I work in an EDA company (Electronic Design Automation) and need to learn a scripting language. If I know basic C language, how much of the C language knowledge would be helpful in learning the two languages (Perl/Tlc) and what things might be "traps" in moving from the C language to either of the two?

Thanks and Regards, Arvind Gupta.

  • This is very subjective, unless someone has research evidence. I would think TCL is easier, as it is like lisp (but without so many parenthesis). It also looks a lot like C. You should also consider Python and bash. – ctrl-alt-delor Dec 2 at 14:51
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    Welcome to Computer Science Educators, user6292! I second @ctrl-alt-delor about considering Python and bash. And that this question is, indeed, subjective. Some aspects will be easier to learn than others within each language. If you want to prevent closure, you might want to modify it to something more like, "what are the relative merits for a newcomer? Which would you then advise a new learner begin with?" Relative merits can be discussed with less left to opinion. Good luck in any case on your new job!! – Ben I. Dec 2 at 18:25
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    Maybe this will give some insight:xkcd.com/312 – Buffy Dec 2 at 19:44
  • You might also want to look at AWK: en.wikipedia.org/wiki/AWK – Buffy Dec 2 at 20:45
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    You said that you need to learn a scripting language. What is the "need"? Is it any scripting language to meet company guidelines? Is the need based on job-related tasks that need to be scripted? Or, are you looking to learn a scripting language for general personal development? How does the "need" drive the selection of Perl or Tcl, or where those just two choices that you have readily available to work with? – Gypsy Spellweaver Dec 3 at 1:35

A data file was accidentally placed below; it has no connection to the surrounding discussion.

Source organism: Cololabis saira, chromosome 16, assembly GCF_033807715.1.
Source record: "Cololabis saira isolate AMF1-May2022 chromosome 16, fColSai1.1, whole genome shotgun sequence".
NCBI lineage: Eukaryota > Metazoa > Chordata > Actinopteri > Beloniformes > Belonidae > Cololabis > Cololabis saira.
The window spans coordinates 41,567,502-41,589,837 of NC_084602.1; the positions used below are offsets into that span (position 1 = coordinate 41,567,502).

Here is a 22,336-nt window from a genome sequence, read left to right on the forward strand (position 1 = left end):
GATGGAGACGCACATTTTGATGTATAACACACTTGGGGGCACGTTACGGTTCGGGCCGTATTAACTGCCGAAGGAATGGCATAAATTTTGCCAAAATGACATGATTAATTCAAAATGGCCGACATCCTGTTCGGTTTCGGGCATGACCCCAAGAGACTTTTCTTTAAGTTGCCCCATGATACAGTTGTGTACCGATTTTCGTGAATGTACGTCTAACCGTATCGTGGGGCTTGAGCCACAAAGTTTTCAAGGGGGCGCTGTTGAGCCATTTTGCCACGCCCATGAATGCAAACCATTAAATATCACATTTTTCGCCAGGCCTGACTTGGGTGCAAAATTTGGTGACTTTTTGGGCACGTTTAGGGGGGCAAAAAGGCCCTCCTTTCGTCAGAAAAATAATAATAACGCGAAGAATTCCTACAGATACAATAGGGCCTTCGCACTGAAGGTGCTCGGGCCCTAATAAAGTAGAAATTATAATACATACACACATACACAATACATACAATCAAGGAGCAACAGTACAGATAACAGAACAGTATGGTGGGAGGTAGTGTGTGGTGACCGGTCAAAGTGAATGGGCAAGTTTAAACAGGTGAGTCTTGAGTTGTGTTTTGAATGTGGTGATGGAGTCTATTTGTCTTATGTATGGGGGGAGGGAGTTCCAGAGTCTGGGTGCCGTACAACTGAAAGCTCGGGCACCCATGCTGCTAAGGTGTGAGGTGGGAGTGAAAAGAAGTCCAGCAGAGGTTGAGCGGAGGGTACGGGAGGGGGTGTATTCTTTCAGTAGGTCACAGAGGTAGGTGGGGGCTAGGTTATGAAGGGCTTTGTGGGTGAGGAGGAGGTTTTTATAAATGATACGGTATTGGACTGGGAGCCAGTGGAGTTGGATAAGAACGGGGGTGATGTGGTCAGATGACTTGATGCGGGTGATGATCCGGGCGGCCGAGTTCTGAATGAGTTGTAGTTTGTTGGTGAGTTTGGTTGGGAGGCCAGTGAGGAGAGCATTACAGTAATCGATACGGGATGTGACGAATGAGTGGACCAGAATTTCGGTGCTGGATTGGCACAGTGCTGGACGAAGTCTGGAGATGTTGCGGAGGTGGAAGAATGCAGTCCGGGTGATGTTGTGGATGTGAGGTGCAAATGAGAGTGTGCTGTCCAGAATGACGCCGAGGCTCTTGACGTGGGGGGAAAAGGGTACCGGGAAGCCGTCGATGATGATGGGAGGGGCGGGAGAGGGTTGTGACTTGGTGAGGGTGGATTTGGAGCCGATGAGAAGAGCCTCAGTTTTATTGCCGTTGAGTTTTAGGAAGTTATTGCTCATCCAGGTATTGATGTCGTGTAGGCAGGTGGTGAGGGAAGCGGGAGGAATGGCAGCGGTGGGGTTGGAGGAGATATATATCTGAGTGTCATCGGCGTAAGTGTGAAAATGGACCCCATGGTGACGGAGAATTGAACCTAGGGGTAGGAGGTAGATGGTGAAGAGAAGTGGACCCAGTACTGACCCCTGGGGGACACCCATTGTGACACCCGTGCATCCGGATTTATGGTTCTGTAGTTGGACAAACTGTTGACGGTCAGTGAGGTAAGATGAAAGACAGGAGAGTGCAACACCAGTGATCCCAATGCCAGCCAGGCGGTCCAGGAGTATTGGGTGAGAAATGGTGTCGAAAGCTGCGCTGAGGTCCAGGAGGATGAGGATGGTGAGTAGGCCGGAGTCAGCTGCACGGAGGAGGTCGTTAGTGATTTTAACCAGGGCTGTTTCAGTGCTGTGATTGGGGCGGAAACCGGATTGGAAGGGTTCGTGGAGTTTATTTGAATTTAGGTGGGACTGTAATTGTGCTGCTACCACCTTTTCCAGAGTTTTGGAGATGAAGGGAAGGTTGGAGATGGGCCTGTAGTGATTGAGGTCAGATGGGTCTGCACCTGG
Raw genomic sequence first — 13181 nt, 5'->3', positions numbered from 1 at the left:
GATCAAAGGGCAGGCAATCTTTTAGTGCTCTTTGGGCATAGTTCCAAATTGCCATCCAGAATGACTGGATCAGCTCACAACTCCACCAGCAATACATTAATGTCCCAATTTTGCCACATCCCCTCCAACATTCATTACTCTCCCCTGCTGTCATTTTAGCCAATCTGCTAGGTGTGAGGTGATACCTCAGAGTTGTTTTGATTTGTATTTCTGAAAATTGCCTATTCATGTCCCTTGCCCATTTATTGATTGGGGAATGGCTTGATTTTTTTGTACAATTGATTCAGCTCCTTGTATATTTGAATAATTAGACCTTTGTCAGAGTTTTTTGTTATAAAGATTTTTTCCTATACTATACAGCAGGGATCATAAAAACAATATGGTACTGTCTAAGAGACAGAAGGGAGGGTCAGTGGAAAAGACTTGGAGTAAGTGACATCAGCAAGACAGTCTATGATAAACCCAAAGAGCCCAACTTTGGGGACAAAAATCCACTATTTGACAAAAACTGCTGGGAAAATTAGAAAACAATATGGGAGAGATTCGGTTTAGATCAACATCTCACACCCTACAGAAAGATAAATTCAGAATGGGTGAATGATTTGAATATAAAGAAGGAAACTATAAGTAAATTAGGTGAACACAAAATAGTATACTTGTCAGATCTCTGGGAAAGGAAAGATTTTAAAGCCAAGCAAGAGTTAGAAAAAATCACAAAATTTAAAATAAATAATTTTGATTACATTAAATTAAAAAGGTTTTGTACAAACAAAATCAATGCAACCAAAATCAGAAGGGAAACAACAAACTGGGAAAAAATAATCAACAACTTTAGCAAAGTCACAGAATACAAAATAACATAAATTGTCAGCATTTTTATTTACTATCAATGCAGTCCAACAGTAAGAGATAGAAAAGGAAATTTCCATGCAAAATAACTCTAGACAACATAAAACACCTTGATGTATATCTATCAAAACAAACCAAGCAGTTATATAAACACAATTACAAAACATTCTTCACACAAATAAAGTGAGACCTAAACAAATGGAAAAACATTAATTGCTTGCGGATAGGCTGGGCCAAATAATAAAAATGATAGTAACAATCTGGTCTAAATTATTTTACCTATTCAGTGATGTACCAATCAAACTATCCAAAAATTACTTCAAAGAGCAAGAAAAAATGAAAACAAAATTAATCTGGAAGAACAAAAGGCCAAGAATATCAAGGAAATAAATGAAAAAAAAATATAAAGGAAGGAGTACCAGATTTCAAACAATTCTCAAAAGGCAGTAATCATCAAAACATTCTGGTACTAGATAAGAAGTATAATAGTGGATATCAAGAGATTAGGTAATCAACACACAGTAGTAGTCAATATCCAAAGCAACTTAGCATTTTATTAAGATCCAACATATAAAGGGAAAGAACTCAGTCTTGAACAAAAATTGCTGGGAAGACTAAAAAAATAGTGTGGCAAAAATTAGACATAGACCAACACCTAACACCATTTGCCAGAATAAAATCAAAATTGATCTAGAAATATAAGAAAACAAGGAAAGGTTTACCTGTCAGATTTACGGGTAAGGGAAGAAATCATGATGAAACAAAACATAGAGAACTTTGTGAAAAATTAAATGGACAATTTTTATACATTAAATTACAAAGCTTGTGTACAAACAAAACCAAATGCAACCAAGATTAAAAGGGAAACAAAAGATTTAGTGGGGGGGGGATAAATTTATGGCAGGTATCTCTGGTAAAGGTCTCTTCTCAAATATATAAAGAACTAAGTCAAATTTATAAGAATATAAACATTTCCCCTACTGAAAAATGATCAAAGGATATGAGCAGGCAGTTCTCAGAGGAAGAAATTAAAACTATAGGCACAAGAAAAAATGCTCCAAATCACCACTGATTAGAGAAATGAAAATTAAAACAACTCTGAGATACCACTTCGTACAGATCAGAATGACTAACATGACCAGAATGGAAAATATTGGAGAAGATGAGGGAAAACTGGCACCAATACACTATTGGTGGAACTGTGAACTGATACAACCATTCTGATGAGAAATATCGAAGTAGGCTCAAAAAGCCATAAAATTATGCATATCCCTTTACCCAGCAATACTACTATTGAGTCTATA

The answer does not really depend on how easy the language is, but on what you want to do with it and which one is more popular (or maybe enforced) by your company.

Personally, I would avoid both and go for python 3. If web applications are targeted, you might want to consider javascript.

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    Sorry, but I think those are both bad choices. Python isn't a scripting language, for example, and javascript has a fairly narrow range of typical uses, hence a fairly narrow set of support libraries. – Buffy Dec 2 at 19:40
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    @buffy I disagree. Python is an excellent scripting language. Here is a very good resource that teaches file scripting through Python: automatetheboringstuff.com – Ben I. Dec 2 at 23:55
  • @Buffy I first got to know Python as a scripting language (used in the testing of network routing components) ca. 2002. Ten years earlier I had started scripting with Perl (because it was close enough to C :-) and still use it, but I'd be the first to admit that Perl code tends towards write-only code. So Python is probably the superior (and more widely used) choice these days, also because it provides a huge ecosystem of library and language bindings for just about any application area. – njuffa Dec 3 at 20:05

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